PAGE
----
Thursday, October 18, 2001

'Megan's Law' attacked as excessive


Attorneys argue sex offenders punished twice

By Charles Wolfe
The Associated Press

        FRANKFORT — State attorneys Wednesday went before the Kentucky Supreme Court to defend a law requiring sex offenders to be registered and their whereabouts made public.

        They argued that registration and public notification are matters of public safety and that the law is neither double jeopardy — two punishments for one crime — nor an unwarranted invasion of privacy.

        The law “provides a way Kentuckians can be protected from admitted and convicted sexual predators,” Assistant Attorney General Anitria Franklin told the justices.

        On the other side, lawyers from the Department for Public Advocacy argued that the law, known as Megan's Law in honor of a murdered New Jersey child, treats sex offenders differently from any other felons who have served their time.

        Once out of prison, they effectively have limited choices of where to live, because every change of residence must be registered with police. In addition, addresses and mug shots of “high risk” offenders are posted on a Kentucky State Police Web site.

        Carol Camp, representing convicted rapist William Keith Hyatt Jr. of Anderson County, said Mr. Hyatt has been “subjected to a form of supervised release” even though he served out a six-year prison sentence and underwent sex-offender treatment.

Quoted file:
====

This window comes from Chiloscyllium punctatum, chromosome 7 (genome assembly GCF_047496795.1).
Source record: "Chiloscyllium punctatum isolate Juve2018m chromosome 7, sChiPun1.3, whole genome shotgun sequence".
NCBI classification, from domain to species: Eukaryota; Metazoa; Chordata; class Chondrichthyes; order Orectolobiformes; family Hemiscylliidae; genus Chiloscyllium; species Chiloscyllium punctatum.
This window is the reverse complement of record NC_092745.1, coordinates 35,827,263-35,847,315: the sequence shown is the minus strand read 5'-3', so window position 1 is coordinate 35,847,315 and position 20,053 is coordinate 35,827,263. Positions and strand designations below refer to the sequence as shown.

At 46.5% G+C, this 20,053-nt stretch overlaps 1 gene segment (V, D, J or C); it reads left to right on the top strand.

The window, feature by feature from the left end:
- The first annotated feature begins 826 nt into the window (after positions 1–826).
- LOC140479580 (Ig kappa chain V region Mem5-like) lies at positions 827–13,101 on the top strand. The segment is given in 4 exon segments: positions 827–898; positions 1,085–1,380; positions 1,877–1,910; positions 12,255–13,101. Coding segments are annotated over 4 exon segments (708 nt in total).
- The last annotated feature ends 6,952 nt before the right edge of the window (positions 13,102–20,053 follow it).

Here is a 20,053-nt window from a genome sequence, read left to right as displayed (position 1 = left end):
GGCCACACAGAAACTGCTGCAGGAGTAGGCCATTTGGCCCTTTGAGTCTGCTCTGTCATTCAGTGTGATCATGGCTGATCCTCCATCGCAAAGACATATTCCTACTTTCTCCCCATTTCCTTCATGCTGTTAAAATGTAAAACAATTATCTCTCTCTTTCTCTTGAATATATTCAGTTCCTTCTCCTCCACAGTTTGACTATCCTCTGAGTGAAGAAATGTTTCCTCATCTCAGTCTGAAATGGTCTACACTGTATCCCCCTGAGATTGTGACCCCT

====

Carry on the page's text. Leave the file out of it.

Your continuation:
“He's been branded as someone so dangerous he's not fit to live in our community, even though he served out, completed treatment and had his civil rights restored,” Ms. Camp said.

        The essence of Megan's Law is that no sex offender should be released into an unsuspecting community. Megan Kanka, for whom the law was named, was raped and killed in 1994 by a twice-convicted sex offender who had moved into her neighborhood without notice.

        Since last year, Kentucky's law has been attacked in at least 72 criminal appeals, four of which were before the justices Wednesday. One was that of Nate Sims, a convicted rapist whose case gained national notoriety when townspeople hounded him out of Danville.

        Other appeals were by Dennis Gilbert Hall, convicted of sodomy on a child in Woodford County, and Michael Martinez, convicted of third-degree rape and sodomy in Jefferson County.

        Mr. Hyatt was charged with sexually brutalizing a female relative. He pleaded guilty to sexual abuse, second-degree rape and sodomy and entered prison in 1993.

        In his case, Ms. Camp argued that Kentucky's first sex-offender registration law was not enacted until 1994 and was wrongly applied to people who already were in prison.

       



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